(A plea to the machinists of the world...please skip the next few paragraphs!)
For the rest of us...
The first thing you should know is that a vertical milling machine is sort of like a drill press -- which has the ability to move the spindle that holds the "tool bits" up and down -- while at the same time, moving the table which holds the chunk of steel being machined left, right, in, and out from the machine body. All of the movements can be done simultaneously and with precision measured in thousandths of an inch.
Where a drill press can drill holes, a vertical milling machine makes holes, slots, and grooves on flat, curved, and irregular surfaces by feeding the workpiece against a rotating tool bit containing a number of cutting edges. In other words, the milling machine can make any part needed to make any machine.
The second thing you should know is that instead of an operator changing tool bits, moving the spindle up and down, and moving the table left, right, in, and out, a computer does the work based on a program written by the operator, hence the moniker "Computer Numerical Control" (CNC).
The third thing you should know is the CNC vertical milling machine can make unlimited identical parts, discrete parts, or one-off variations of a part ("Hey, I need the same part but can you move the groove 1 inch to the left, widen it a bit, and add a flange with three mounting holes on the right?") and have it done in a fraction of the time it would take a machinist to do it on a drill press, lathe, and grinder.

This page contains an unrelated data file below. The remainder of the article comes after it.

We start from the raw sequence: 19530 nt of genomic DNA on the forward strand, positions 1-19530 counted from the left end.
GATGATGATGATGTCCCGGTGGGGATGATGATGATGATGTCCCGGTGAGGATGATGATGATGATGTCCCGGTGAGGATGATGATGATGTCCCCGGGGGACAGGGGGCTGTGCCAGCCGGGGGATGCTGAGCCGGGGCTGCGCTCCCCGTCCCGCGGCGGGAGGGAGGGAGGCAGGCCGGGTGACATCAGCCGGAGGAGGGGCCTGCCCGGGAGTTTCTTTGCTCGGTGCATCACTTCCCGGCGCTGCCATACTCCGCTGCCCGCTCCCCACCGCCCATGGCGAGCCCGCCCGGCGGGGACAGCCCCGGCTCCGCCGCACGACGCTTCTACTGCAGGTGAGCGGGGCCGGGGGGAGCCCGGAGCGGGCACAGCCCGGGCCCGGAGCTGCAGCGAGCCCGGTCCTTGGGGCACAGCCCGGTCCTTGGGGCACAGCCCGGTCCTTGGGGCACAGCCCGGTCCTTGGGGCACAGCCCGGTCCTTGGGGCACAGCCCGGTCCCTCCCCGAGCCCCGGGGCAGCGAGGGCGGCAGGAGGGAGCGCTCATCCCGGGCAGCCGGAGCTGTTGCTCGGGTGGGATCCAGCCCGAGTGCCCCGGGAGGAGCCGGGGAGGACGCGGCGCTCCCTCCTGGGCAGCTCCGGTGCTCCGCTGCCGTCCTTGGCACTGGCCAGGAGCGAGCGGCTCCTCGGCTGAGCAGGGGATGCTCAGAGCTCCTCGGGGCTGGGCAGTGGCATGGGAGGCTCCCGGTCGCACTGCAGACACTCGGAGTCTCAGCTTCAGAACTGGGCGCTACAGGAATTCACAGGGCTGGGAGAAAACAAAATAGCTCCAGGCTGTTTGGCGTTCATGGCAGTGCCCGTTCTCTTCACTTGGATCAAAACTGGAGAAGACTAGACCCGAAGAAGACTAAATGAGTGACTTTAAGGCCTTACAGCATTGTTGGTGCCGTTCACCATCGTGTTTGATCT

The last thing is that Hurco Companies, Inc. of Indianapolis, IN, was founded in 1968. They have maintained the same mission since founding: providing innovative products, software and CNC controls to help customers maximize productivity through reduced setup time and multi-tasking on the shop floor.
Anderson Tooling's Jim R. and Justin R. are mechanical and electronic/automation experts. They are in the process of training Shawn R. in the same field. Jim and Justin have been Midwest Central members for years, but just started volunteering around Ghost Train time last year....and yes, they are brothers! The three of them finalized the installation of the SLV-40 and the smaller BMC-20 this past weekend.
Jim R. performing some diagnostics at the Hurco BMC-20's control station. The BMC-20 arrived a few months ago and needed some additional tweaking.
Shawn R (left) watches while Justin R. continues the checkout of the SLV-40.
An unencumbered view of the SLV-40.